It's also not unusual on RPM-MAP based ecus in race applications for the lowest MAP bins to be set at the max vacuum that you can pull while opening the throttle quickly. When you quickly close the throttle quickly at high-load, high-rpm, you can often get the MAP to dip below that value and it will cause a rich condition that produces popping and flames. You can tune it out by spreading out your MAP bins, but it will lower the resolution of your fuel tables in the normal operating range and hence isn't usually done in race applications.

Armitage
Armitage Reader
2/17/12 6:17 p.m.
MadScientistMatt wrote: There are two common ways you can end up with a tune that makes a car spit flames. One is a rev limiter that cuts the ignition but leaves the fuel on. The other is if too much fuel is added at high RPM, low load cells in the fuel table - this results in a backfire when you lift off the throttle.

The third is to drive something rotary-powered :)

Tom_Spangler
Tom_Spangler Reader
2/17/12 6:24 p.m.
nderwater wrote: because racecar.

And... I have new desktop wallpaper. Thank you.

11110000
11110000 Reader
2/17/12 6:44 p.m.

My Volvo does it.

MAF engine management + Turbo boost + TurboXS RFL BOV dumping to atmosphere + 3" side-dump exhaust = Fireball at throttle drop.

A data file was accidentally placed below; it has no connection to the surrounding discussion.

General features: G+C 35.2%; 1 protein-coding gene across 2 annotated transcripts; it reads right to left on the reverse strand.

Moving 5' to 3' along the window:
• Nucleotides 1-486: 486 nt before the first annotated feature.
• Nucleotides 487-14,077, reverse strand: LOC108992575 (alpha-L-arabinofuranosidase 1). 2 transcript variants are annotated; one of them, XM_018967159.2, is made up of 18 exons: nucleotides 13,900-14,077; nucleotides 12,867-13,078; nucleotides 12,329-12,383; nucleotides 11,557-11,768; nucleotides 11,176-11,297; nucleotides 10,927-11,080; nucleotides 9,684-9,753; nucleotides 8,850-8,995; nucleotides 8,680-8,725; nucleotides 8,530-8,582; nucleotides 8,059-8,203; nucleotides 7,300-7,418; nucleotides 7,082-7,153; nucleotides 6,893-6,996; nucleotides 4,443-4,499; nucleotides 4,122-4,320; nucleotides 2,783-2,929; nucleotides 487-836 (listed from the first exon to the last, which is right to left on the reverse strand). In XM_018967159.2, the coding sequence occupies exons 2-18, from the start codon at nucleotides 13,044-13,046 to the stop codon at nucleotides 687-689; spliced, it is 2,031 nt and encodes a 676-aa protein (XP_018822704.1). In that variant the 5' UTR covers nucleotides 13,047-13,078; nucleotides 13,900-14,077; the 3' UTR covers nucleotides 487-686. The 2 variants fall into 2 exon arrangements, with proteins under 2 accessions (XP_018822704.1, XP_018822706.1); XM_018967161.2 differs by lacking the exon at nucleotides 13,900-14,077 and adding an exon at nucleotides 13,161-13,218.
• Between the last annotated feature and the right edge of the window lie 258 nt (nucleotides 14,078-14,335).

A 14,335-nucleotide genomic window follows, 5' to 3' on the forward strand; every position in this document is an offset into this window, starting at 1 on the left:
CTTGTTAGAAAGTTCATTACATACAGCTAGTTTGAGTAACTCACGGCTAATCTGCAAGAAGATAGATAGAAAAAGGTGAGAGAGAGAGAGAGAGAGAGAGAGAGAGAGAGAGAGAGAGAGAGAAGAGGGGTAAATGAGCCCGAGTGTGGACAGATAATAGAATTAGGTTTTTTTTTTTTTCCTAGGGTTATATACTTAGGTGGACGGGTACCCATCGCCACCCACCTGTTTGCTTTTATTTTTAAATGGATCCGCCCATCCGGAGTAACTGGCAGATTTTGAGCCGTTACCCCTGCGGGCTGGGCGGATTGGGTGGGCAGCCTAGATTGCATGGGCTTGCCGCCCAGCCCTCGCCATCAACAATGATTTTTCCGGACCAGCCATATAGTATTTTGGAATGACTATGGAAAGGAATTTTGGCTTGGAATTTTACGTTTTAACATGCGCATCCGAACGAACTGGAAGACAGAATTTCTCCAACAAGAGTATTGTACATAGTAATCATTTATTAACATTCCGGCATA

'For novelty purposes only.'

92CelicaHalfTrac
92CelicaHalfTrac SuperDork
2/17/12 6:47 p.m.
11110000 wrote: My Volvo does it. MAF engine management + Turbo boost + TurboXS RFL BOV dumping to atmosphere + 3" side-dump exhaust = Fireball at throttle drop. 'For novelty purposes only.'

What's your record so far? I've gotten a good 6-8 feet out of mine.

novaderrik
novaderrik SuperDork
2/17/12 9:11 p.m.
11110000 wrote: My Volvo does it. MAF engine management + Turbo boost + TurboXS RFL BOV dumping to atmosphere + 3" side-dump exhaust = Fireball at throttle drop. 'For novelty purposes only.'

this was my cousin's recipe for an awesome fireball..

1973 Monte Carlo- qty 1

small exhaust pipes with1/4" holes drilled every 6" or so.- qty 2

take the 1973 Monte Carlo up to about 45mph in first gear.. shut off ignition, making sure the leave the car in gear.. furiously pump the gas pedal about 10 times in about 5 seconds.. turn ignition switch back on..

following this recipe will result in flames about 10 feet long out the back of the car, and may result in a pair of blowed up mufflers..

dyintorace
dyintorace SuperDork
2/17/12 9:13 p.m.

Rotary engines seem to be especially capable of fireballs. I love them.